Even though Black said the ship's engine is in fine shape and he doesn't believe it is polluting the waters, the state requires all commercial vessels to be equipped with new engines that reduce emissions in compliance with the Commercial Harbor Craft Regulation.
The purpose of the law, which was adopted Nov. 15, 2007, by the California Air Resources Board, is to reduce the amount of pollution caused by diesel engines on commercial harbor craft that operate within 24 nautical miles of the California coast.
Although the new law seems like it is three years old, it didn't actually go into effect until 2009, which is why the Catalina Flyer is having to search for a replacement boat until the new engines are bought and installed.
Large commercial vessels generally can keep their engines for up to 15 years before they have to replace them in accordance with the Commercial Harbor Craft Regulation, Black said, adding that the Catalina Flyer's engines were bought in 1998 and are due to expire shortly.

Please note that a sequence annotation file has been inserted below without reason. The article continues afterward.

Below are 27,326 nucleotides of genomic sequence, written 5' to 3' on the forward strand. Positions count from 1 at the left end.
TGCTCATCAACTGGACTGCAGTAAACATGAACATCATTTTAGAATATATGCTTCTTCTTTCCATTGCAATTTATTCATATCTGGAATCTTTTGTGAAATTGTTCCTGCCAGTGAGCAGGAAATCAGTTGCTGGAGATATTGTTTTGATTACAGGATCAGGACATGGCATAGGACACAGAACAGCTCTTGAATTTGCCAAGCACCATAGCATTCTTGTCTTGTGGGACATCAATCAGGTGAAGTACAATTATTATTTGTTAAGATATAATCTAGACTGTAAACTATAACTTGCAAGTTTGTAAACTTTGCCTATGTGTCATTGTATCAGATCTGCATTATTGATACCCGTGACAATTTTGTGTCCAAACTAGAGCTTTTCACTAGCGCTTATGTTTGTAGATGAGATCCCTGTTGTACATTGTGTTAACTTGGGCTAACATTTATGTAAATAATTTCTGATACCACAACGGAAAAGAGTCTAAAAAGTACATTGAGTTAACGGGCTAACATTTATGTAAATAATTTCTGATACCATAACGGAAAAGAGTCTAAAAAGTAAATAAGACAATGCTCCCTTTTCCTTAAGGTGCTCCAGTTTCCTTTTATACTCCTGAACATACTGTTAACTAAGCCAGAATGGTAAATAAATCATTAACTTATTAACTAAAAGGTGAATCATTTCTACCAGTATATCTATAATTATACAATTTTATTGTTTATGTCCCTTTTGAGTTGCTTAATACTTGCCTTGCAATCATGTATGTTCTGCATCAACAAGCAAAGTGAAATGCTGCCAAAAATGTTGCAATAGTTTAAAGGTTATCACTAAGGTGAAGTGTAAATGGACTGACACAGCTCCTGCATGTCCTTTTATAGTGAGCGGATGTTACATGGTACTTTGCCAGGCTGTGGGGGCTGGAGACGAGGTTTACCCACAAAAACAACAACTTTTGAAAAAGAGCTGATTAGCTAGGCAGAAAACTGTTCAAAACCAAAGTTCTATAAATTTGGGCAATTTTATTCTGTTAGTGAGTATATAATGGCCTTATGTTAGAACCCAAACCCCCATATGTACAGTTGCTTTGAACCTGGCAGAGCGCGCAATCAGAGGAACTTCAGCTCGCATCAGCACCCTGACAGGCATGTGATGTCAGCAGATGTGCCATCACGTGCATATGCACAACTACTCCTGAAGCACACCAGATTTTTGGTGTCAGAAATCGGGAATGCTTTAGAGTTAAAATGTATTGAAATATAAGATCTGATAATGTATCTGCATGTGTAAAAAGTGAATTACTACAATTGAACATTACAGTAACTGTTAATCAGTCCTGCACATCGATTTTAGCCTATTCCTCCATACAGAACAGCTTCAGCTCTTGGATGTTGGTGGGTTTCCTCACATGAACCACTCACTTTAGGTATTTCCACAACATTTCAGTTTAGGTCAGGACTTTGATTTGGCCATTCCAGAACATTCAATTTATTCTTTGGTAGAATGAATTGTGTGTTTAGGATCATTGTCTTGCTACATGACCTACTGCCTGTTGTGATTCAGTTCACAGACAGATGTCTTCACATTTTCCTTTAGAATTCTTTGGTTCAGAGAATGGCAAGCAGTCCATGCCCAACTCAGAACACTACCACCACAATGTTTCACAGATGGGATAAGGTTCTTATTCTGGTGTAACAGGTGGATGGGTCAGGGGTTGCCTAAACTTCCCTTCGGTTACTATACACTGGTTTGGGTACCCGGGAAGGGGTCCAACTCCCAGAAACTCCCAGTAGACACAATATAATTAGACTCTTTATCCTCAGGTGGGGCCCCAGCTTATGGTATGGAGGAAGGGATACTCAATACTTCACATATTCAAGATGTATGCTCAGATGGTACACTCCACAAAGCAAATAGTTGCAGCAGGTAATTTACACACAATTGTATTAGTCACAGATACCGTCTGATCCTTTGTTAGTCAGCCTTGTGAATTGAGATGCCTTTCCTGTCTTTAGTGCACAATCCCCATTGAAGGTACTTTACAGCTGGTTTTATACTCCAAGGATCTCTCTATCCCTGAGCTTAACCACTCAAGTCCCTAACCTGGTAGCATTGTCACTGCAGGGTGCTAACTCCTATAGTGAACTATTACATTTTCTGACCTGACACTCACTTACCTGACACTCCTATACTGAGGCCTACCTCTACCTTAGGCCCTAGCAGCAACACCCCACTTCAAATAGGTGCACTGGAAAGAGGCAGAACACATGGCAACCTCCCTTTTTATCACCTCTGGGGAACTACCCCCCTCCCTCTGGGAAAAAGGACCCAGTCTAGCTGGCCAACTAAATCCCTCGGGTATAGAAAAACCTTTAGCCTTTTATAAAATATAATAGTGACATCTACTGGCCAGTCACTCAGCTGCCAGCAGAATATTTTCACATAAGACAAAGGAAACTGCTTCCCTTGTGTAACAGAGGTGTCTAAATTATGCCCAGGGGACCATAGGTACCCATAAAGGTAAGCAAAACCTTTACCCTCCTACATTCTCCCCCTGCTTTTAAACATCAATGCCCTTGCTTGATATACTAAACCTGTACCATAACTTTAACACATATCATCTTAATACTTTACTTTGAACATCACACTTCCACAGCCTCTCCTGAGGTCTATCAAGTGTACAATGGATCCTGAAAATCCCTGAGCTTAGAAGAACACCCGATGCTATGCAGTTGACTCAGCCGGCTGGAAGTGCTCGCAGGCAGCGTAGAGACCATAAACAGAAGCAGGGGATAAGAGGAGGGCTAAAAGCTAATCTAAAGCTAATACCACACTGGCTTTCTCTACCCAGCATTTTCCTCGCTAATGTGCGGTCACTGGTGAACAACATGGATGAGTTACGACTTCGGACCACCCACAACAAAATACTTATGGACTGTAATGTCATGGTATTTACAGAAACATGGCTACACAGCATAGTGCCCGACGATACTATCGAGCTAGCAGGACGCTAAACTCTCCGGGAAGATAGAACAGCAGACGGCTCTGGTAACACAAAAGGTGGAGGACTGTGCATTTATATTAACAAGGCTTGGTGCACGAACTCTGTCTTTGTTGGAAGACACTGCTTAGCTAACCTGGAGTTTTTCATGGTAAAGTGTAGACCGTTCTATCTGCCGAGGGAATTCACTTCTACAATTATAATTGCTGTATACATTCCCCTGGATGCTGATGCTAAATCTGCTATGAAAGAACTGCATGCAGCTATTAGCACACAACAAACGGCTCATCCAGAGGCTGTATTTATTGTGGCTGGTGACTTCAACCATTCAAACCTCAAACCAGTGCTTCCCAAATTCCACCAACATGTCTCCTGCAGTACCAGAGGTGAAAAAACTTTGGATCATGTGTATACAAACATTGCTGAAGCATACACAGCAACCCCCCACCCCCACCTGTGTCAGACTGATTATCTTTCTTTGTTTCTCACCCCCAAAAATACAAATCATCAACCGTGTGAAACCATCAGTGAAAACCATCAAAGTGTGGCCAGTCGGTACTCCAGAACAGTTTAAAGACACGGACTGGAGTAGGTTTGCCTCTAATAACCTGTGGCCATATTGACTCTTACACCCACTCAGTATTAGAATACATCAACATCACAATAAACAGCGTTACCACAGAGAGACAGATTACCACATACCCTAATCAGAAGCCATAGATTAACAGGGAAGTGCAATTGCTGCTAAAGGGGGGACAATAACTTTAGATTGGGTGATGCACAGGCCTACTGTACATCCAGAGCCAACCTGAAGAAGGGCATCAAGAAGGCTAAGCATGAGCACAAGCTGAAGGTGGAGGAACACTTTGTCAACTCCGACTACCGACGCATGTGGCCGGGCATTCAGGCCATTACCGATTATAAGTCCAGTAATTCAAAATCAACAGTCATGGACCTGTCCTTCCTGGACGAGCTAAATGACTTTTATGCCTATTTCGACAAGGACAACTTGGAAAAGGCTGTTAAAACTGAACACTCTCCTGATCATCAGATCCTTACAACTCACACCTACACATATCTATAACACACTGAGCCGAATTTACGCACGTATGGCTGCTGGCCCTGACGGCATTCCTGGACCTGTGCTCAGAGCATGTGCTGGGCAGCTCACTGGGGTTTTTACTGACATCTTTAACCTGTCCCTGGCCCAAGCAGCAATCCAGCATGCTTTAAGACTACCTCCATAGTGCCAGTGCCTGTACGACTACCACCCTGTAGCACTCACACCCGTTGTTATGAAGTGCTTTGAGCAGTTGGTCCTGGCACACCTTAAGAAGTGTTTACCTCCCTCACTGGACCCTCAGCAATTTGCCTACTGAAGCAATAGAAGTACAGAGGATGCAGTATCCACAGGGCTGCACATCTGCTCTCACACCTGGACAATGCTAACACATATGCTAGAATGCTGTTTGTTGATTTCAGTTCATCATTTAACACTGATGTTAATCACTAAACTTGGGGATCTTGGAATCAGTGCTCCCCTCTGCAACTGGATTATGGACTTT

He said there is a special incentive, the Carl Moyer program, that's distributing money to various owners of commercial craft to help the businesses buy new engines in accordance with the law.
He's partaking in the program, he said.
With the winter season approaching, Black said he doesn't expect to lose as much money or as many customers had he been forced to buy a new engine during the summer months.
Still, Black said the eight-member crew is going to lose their jobs until the ship is back up and running by February.
Long Beach-based Catalina Express, however, will still offer trips to Catalina on a daily basis out of Long Beach and Dana Point, Black said.
The Catalina Flyer, the largest passenger-carrying catamaran on the West Coast, has been in business since the 1960s, he said.
Commercial Harbor Craft Regulation
What harbor craft owners need to do to comply:
•Since Jan. 1, 2009, all commercial harbor craft are required to install a non-resettable hour meter on each engine of their vessel operation.
•All diesel engines on commercial harbor craft must be fueled with California Air Resource Board diesel fuel, with a sulfur content less than or equal to 15 parts per million, or an alternative diesel fuel such as biodiesel.
•Engines on all new commercial harbor craft vessels will be required to meet the U.S. Environmental Protection Agency's marine engine emission standards.